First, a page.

It is clear to me that your opinion is shaped by your experiences as an immigrant, and so is mine. I can understand that this kind of background is invaluable and allows one to appreciate and perceive things some Americans are oblivious to. How would someone who has lived in a nice suburb of Boston all of their life learn to appreciate what the absence of socialism means? There are several ways, but personal experience isn't one of them. And it is this kind of experience that shapes conviction. It makes me sad to see the amount of intellectual laziness otherwise brilliant people show outside their realm of expertise. On the other hand, it is all the more encouraging to have someone like you around. I intend to speak up myself as soon as I feel that I have a chance to be heard without getting fired the next day.

    All the best!
    (a concerned scientist, not associated with any union)

  9. Who among your colleagues in the Economics Department call themselves supply-siders?

    That bit of economic quackery is confined to a few "right-wing" think tanks and a handful of 5th-rate departments at far lesser institutions.

    And who among your colleagues in Earth and Planetary Sciences thinks that McKitrick and McIntyre is anything but a load of crap?

    (I will not deprive you of the pleasure of tracking down for yourself one of several thorough debunkings of that paper available on the web.)

    And, finally, you haven't explained why you agree with Horowitz and his fellow travellers that the Department of Organismic and Evolutionary Biology should hire Intelligent Design theorists, while handing out A's to students who think that men and dinosaurs coexisted.

  10. I agree with the idea that one's political/personal beliefs should not be a reason for hiring or tenure.

    "The very basic, general approach of supply-side economics is that lower taxes usually increase the economic growth."

    No, the supply siders claim was that the taxes in US were/are so high that if they were lowered, the economy would grow so much that it would actually increase tax revenues. That never happened and neither did it deliver the productivity miracle. Greg Mankiw, current CEA chief called supply siders "cranks and charlatans".

    Sorry, but supply side economics is *NOT* scientific. Just because they have rich and powerful backers (like late Robert Bartley of Wall Street Journal) does not make it so. And there is a good reason they are dismissed by serious economists.

    There are many conservative economists, like Milton Friedman or your colleagues Bob Barro or Greg Mankiw, who have done very good work that have helped illuminate aspects of macroeconomics even when wrong (like monetarism or real business cycle theory). They are all definitely not supply siders.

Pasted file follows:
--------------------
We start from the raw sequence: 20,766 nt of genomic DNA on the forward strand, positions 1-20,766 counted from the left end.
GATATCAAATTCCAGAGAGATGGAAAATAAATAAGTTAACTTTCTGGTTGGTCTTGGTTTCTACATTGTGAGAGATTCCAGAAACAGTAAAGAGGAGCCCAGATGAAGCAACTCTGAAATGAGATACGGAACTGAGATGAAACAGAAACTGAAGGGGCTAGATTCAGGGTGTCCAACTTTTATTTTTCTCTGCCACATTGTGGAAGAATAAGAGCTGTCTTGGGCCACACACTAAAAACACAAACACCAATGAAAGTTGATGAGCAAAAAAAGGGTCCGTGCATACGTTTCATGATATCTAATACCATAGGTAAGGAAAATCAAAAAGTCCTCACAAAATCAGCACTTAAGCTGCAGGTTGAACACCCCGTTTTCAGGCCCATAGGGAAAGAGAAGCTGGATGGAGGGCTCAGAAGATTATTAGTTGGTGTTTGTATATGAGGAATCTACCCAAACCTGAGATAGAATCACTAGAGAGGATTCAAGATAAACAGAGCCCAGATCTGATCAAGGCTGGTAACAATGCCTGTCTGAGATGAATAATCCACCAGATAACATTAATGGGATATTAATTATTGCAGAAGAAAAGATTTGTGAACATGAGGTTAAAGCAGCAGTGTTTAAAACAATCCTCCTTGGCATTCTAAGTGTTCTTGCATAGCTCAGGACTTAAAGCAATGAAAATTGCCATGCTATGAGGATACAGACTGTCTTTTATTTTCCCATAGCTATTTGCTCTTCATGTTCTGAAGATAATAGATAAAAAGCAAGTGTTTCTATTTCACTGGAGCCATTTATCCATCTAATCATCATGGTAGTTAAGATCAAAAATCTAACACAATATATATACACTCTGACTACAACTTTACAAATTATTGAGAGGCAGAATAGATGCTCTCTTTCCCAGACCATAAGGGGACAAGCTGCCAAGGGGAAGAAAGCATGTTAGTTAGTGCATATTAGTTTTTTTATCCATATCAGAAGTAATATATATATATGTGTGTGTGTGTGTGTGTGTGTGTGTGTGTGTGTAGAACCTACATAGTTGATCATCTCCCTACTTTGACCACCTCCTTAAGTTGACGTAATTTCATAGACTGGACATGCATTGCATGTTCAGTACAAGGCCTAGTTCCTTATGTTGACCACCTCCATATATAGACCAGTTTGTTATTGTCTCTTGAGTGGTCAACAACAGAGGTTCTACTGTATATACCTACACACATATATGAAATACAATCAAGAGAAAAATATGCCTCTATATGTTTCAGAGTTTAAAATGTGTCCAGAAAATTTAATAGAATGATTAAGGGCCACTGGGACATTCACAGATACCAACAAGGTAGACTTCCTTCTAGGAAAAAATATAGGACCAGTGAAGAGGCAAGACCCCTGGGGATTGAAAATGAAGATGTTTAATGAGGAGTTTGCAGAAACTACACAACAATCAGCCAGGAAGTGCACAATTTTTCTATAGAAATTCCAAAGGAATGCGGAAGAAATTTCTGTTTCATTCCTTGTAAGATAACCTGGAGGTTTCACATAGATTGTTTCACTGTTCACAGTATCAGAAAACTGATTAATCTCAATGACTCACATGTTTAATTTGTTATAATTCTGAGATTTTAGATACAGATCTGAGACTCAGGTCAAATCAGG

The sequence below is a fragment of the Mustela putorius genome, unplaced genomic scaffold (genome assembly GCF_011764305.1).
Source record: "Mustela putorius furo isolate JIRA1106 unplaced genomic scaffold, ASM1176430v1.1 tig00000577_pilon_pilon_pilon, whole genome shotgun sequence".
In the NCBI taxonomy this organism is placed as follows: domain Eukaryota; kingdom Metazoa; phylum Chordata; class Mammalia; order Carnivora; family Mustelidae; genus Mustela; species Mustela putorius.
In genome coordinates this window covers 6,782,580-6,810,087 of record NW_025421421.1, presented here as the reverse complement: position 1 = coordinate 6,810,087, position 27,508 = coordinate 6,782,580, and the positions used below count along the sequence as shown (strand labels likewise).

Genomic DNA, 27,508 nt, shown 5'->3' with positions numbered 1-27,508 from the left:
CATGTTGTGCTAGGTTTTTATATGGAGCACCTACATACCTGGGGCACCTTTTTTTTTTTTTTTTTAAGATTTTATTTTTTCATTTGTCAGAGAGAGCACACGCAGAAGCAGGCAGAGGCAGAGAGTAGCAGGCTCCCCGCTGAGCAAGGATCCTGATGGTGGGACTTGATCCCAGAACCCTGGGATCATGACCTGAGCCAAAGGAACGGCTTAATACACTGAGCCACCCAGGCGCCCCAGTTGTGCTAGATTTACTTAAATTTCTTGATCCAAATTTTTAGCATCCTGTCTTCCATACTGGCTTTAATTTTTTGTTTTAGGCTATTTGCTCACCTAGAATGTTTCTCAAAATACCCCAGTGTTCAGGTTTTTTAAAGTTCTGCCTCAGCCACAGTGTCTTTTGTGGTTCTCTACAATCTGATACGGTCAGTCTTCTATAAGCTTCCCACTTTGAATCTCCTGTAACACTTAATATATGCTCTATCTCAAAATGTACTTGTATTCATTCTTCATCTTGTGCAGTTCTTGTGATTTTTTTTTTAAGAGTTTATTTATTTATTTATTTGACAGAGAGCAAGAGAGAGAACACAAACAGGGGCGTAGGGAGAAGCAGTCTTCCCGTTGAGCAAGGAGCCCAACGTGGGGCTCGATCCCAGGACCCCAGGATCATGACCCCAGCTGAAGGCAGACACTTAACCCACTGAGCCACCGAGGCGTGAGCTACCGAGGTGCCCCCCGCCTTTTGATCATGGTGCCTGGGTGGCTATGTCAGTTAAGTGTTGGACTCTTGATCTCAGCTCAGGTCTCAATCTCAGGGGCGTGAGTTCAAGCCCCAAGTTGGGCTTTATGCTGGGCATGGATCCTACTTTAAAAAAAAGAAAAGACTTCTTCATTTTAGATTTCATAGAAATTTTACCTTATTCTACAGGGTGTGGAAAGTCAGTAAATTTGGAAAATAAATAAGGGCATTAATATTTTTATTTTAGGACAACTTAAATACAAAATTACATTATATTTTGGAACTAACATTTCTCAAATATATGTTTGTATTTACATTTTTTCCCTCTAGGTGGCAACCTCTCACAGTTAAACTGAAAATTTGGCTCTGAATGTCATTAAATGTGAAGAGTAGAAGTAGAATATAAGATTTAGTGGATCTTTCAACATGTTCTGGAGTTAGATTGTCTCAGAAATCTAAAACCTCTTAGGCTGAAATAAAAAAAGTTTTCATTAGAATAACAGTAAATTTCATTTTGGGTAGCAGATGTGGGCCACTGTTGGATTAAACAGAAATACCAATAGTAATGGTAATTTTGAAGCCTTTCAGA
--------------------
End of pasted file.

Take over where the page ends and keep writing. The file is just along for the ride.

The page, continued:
11. This whose post was hilarious, but let me concentrate on one thing: You actually seriously write this stuff after
    Princeton firing Bohm on the basis of his political beliefs, and claiming he should be "preventively arrested"

    If this is not a joke I will take a cue from a certain Lubos Motl about distinguishing spin from reality.
    Calling the group "Students for Academic Freedom" does not make them, and you, less of a totalitarian.

    Their mission might sound pretty, but what they are trying to cleanse academy of people who don't think like them.
    The proof? They are doing it. And have been doing it openly for a while, through away from their polished

    Which is more than the evil socialist left-wing professors have done, since, beyond the rumors David Horowitz likes to peddle, there has been no case proven in court of a professor not hired due to their political views. And since it is illegal for universities to do that (unlike think-tanks. And please tell me how many socialist scholars
    does Students for Academic freedom or the Cato institute employ, or why this "balance" requirement should not extend
    to more influential jobs, like company CEOs or military) a court of law is the proper way to address these issues.

    Lubos, sorry to say this but you and the David Horowitz brigade are exactly as totalitarian and the Czech communists. The fact that you call your
    totalitarianism "freedom" does not change anything

  12. This is from a libertarian - pro-market, anti-state, anti-war - web-site. The point is that the problem is not in the universities, it lies elsewhere.